Iran hit back at the chief German diplomat, saying that Europe should know its position and capacities. Iran also believes that the European trio (E3) have failed to honor their commitments under the JCPOA. And Iran is wary of any new talks with the West due to its experience reneging on the nuclear deal.

Iran’s Foreign Ministry spokesman Saeed Khatibzadeh has responded to the German foreign minister’s remarks, saying Iran will not renegotiate the JCPOA.

Speaking at a regular press conference on Monday, the spokesman said, “Iran's position on the JCPOA is firm and unchanged. JCPOA was negotiated once; this agreement was the result of Iran's resistance, it was signed and it is included in Resolution 2231. Iran will not renegotiate what was once negotiated, nor will the binding nature of Resolution 2231 be diminished.”

“One of the parties that did not fulfill its obligations was the European parties. The European Union foreign policy chief is responsible for implementing the JCPOA, and countries like Germany have not even been able to meet their commitments,” Khatibzadeh pointed out.

Iran is unlikely to accept Europe’s demand to expand the JCPOA, according to Alireza Sheikh Attar, Iran’s former ambassador to Germany and an expert on Iran-Europe relations.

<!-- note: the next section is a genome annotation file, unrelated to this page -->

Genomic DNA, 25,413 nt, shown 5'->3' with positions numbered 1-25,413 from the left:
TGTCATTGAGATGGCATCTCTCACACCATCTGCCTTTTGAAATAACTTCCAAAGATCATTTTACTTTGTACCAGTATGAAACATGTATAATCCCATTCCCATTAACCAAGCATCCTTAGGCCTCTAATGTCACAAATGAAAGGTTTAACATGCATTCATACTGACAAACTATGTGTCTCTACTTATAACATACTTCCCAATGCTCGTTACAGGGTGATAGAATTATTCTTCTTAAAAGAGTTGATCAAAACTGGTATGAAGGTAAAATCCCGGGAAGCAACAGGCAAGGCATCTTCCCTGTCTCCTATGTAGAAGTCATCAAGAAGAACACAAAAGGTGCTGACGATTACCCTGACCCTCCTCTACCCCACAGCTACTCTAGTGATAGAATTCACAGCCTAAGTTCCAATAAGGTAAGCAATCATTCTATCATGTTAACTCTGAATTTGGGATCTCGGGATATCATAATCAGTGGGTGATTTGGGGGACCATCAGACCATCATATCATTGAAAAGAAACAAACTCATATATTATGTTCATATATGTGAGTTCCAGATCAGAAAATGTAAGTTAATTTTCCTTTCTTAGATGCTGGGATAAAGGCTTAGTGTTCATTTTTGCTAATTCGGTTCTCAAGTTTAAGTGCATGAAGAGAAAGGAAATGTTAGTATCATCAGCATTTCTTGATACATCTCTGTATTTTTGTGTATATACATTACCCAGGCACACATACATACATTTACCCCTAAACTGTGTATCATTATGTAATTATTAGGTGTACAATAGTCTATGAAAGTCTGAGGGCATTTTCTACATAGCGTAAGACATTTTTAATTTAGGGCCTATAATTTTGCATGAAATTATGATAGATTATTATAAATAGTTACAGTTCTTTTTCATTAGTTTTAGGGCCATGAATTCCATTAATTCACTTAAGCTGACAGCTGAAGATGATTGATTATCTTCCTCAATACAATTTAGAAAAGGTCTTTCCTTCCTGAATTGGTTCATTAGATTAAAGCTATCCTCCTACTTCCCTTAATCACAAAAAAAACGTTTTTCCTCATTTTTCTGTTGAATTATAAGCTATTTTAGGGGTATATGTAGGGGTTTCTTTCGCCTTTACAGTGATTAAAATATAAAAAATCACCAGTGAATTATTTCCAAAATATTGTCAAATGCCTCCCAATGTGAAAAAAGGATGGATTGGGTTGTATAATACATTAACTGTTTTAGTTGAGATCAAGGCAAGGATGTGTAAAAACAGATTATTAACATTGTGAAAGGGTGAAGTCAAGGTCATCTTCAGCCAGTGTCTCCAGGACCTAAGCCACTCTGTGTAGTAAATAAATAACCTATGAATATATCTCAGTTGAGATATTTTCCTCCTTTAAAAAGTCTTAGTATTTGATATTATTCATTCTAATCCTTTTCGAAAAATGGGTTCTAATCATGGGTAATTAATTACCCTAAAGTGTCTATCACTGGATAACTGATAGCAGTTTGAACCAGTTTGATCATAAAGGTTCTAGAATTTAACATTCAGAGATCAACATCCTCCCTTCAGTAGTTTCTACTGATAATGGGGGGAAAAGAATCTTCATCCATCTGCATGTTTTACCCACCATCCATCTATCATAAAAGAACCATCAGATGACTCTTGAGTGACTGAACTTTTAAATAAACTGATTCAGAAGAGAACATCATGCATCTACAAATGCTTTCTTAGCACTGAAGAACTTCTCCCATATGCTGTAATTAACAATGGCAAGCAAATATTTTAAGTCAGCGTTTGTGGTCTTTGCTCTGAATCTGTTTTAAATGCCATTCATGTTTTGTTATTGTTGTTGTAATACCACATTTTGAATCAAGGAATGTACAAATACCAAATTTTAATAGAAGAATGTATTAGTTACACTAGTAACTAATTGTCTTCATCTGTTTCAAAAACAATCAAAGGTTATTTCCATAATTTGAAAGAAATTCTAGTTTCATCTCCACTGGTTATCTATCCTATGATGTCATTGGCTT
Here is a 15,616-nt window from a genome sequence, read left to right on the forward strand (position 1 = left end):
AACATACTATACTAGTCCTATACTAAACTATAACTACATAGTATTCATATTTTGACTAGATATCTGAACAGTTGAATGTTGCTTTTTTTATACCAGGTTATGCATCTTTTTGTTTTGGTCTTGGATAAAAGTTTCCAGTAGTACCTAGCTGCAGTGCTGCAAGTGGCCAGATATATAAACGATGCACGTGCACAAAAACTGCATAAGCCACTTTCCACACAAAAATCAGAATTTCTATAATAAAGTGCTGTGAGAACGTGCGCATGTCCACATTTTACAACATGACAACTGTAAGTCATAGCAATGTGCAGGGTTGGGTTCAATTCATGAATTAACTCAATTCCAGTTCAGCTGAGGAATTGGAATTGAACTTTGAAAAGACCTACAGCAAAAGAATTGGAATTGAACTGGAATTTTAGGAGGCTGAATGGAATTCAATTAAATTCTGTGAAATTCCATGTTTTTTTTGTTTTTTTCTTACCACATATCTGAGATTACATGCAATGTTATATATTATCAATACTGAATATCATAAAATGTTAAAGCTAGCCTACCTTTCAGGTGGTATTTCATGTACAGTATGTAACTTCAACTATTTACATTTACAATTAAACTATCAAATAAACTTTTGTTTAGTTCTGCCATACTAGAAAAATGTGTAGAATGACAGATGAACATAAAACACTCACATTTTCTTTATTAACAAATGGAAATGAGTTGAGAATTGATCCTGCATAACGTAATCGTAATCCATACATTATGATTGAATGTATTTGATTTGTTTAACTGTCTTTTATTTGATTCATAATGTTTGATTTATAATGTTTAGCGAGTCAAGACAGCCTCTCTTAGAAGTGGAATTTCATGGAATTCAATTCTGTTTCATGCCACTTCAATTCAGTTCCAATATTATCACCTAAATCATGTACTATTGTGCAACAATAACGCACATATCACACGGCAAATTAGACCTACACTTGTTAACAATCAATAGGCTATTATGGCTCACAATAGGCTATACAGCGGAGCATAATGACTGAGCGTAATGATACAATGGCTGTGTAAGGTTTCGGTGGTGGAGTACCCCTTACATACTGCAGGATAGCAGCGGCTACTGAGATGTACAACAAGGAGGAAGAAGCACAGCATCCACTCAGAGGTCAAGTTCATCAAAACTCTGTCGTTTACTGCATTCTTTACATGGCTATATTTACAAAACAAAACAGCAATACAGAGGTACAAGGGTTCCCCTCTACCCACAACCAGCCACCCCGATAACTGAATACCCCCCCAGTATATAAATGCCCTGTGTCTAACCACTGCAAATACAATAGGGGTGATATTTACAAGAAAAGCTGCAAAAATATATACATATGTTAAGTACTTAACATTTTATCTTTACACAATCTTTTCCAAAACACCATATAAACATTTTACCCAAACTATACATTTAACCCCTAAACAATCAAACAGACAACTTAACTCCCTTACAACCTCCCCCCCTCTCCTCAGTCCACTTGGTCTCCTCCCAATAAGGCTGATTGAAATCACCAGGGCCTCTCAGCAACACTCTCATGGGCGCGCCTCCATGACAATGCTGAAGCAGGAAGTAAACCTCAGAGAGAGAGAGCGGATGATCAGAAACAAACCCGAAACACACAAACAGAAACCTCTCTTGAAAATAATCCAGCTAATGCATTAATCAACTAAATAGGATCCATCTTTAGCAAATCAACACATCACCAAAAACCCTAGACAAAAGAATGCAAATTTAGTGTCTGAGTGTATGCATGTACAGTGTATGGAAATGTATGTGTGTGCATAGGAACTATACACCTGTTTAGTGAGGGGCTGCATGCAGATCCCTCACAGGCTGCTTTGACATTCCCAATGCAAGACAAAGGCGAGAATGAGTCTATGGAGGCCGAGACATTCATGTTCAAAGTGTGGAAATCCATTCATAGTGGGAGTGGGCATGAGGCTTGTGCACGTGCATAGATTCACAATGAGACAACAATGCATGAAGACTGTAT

“Europe’s calls for broader negotiations with Iran are nothing new. Since the 2000s, the E3 have been pursuing the same goal. They, and the Americans in later times, have sought to bully Iran, which resulted in Iran resisting them all,” Sheikh Attar told the Tehran Times.

According to the former diplomat, the Europeans are concerned about Iran getting stronger.

“The Europeans are worried about Iran getting stronger. They are not worried about Iran’s nuclear program, because the Europeans themselves know very well that Iran is not after acquiring nuclear weapons because this is not Iran’s strategy. The Europeans are worried about the strength of the Islamic Republic as an idea, not as a country with specific borders. An idea that is the legacy of the late Imam Khomeini and inspiring. The whole region of West Asia has been affected by the victory of the Islamic Revolution of Iran. The Revolution’s influence reached Palestine, and then Syria and Iraq,” the former Iranian ambassador to Germany pointed out.

Iran has made it clear at the highest levels that the European signatories to the JCPOA have no right to demand negotiations on Tehran’s regional influence and its defensive missile program as well. During his latest meeting with the heads of the three branches of the government, Leader of the Islamic Revolution Ayatollah Seyed Ali Khamenei called on the E3 to stop demanding negotiations on Iran’s missiles and its influence in the region.

“The Europeans are constantly taking stances against Iran. While they are making the most improper interferences in the region’s issues, they tell us not to interfere in the region. And while France and Britain possess destructive nuclear missiles and Germany is moving in this direction, they tell us not to possess missiles,” the Leader pointed out.

Directly addressing the Europeans, Ayatollah Khamenei added, “What business is it of yours. Correct yourself first and then make remarks.”